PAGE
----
A 42-year-old male is admitted to your intensive care day 4 post induction chemotherapy for acute promyelocytic leukemia (AML-M3). The patient was initially treated with idarubicin and all-trans retinoic acid (ATRA). He has progressively become more dyspnoeic in the ward. A chest X-Ray demonstrates a bilateral, diffuse pulmonary infiltrate.Initial examination reveals:
- RR 40 breaths/min
- SpO2 88% on 10 L/min O2 by face mask
- Glasgow Coma Scale 14 (E4 M6 V4)
- Temperature 38.9 oC
- Heart rate 144 beats/min
- Blood pressure 95/50 mmHg
Full blood count is as follows on admission:
- Give your differential diagnosis for his respiratory failure. (40% marks)
- What are the major issues in this patient and how would you manage them? (60% marks)
Answer and interpretation
a) Give your differential diagnosis for his respiratory failure. (40% marks)
Sepsis in a patient with immune compromise secondary to leukaemia.
- Bacterial –Gm negative –E.coli, Pseudomonas, Klebsiella
- Gm positive: Strep, Staph epi
- Fungal: Aspergillus, Candida, Cryptococcus
- Atypical: Legionella, mycoplasma
- Viral: CMV, HSV, RSV, Influenza, H1N1, VZV
- TB (depending on background)
- Idiopathic pneumonia syndrome
- Cardiac failure (cardiotoxicity due to induction chemo)
- Diffuse alveolar haemorrhage
- Non cardiogenic capillary leak syndrome
- Chemo induced ALI / pneumonitis
- Retinoic Acid Syndrome
b) What are the major issues in this patient and how would you manage them? (60% marks)
Major issues are:
1. Hypoxic respiratory failure
- Probable nosocomial pneumonia now requiring respiratory support and is likely to be progressive
- Problem with invasive respiratory support carrying very high mortality and complications including barotrauma, further nosocomial infections
- Management – Non-invasive respiratory support commencing with CPAP progressing to BiPAP using the lowest FiO2 to maintain PaO2 above 60 mmHg. Attempt to avoid invasive respiratory support if possible.
2. Possible Sepsis
- May rapidly progress to septic shock in this patient
- Possible unusual infective agent
- Early commencement of Broad cover (Cefepime / Ceftazadime / Tazocin and Vancomycin + Voriconazole / caspofungin / liposomal amphotericin + acyclovir + Bactrim.) Discussion with ID and haematology specialists for prior antimicrobial therapy, CMV status, previous aspergillus infection etc
- Removal of indwelling intravenous catheters that are in anyway suspicious for infection
- Central access (with platelet cover), consideration of inotropes after transfusion of blood products and IV fluids preferentially using Albumin containing solutions.
3. Prognosis from acute promyelocytic leukemia (AML-M3).
- Management is to liaise early with treating haematologist to ascertain likely outcome from primary disease and also discuss with family and patient the significant risk of deterioration and mortality.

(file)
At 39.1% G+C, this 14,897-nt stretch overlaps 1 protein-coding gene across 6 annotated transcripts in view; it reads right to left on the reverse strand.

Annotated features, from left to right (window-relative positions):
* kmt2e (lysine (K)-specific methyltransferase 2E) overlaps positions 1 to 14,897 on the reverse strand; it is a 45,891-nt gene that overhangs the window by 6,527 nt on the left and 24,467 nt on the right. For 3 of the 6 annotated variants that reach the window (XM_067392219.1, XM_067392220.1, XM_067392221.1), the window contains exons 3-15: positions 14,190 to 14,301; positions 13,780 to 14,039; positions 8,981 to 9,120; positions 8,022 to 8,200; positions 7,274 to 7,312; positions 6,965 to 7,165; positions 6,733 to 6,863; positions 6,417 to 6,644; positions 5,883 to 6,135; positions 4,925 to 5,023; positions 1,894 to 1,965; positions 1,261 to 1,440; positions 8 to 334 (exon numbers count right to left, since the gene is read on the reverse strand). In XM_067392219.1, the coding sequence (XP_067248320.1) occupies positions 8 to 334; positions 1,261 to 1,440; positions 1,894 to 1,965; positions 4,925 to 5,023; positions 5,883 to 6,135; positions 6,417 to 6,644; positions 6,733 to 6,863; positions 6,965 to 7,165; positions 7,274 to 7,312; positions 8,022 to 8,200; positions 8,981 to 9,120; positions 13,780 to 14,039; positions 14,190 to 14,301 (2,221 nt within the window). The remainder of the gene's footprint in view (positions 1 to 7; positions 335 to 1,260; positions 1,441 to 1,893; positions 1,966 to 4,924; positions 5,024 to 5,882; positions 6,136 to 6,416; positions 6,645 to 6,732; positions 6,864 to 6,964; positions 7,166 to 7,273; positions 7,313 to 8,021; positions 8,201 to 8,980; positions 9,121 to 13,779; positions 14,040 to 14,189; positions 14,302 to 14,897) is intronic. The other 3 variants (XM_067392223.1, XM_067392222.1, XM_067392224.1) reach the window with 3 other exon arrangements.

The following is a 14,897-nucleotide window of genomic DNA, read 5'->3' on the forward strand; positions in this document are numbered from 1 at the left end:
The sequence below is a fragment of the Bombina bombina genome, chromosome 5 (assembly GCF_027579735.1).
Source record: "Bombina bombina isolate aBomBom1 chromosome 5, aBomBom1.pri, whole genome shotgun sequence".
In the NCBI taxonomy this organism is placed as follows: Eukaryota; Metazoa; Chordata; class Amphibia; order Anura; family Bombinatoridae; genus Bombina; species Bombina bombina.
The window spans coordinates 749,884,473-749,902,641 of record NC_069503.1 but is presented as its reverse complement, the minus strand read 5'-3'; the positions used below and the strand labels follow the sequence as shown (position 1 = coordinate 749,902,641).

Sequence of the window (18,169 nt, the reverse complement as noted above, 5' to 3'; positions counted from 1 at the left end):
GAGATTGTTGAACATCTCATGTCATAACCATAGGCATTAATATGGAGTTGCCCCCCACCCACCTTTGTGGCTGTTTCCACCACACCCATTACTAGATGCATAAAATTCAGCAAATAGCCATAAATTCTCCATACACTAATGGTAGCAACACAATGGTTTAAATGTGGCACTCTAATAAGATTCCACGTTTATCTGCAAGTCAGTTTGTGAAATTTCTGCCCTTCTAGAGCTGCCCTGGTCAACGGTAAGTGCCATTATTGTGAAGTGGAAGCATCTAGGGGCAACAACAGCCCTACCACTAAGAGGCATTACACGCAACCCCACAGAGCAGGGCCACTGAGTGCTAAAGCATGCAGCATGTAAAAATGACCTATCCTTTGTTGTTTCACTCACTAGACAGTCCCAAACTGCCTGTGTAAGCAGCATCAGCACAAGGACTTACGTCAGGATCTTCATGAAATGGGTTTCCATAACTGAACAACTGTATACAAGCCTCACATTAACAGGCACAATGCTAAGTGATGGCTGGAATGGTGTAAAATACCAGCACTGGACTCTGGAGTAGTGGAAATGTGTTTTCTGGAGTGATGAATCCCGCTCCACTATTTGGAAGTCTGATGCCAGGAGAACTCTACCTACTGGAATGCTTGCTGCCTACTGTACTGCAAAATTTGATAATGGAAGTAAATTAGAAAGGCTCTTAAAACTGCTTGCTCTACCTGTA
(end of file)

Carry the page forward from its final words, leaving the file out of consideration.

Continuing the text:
- Treatment of coagulopathy- Vit K, Platelets, FFP Difficulties in making definitive diagnosis
- Possible atypical infection with low yield probable from cultures
- Significant other non-infective differential diagnosis.
- Management includes having a high degree of suspicion for resistant or unusual organism and managing with broad cover.
- Pass rate: 37%
- Highest mark: 8.3
Additional Examiners’ Comments:
- Candidates were expected to give some indication of treatment strategies e.g. antibiotics, reversal of coagulopathy rather than just writing D/W ID, haematology etc.
Chris is an Intensivist and ECMO specialist at the Alfred ICU in Melbourne. He is also a Clinical Adjunct Associate Professor at Monash University. He is a co-founder of the Australia and New Zealand Clinician Educator Network (ANZCEN) and is the Lead for the ANZCEN Clinician Educator Incubator programme. He is on the Board of Directors for the Intensive Care Foundation and is a First Part Examiner for the College of Intensive Care Medicine. He is an internationally recognised Clinician Educator with a passion for helping clinicians learn and for improving the clinical performance of individuals and collectives.
After finishing his medical degree at the University of Auckland, he continued post-graduate training in New Zealand as well as Australia’s Northern Territory, Perth and Melbourne. He has completed fellowship training in both intensive care medicine and emergency medicine, as well as post-graduate training in biochemistry, clinical toxicology, clinical epidemiology, and health professional education.
He is actively involved in in using translational simulation to improve patient care and the design of processes and systems at Alfred Health. He coordinates the Alfred ICU’s education and simulation programmes and runs the unit’s education website, INTENSIVE. He created the ‘Critically Ill Airway’ course and teaches on numerous courses around the world. He is one of the founders of the FOAM movement (Free Open-Access Medical education) and is co-creator of litfl.com, the RAGE podcast, the Resuscitology course, and the SMACC conference.
His one great achievement is being the father of three amazing children.
On Twitter, he is @precordialthump.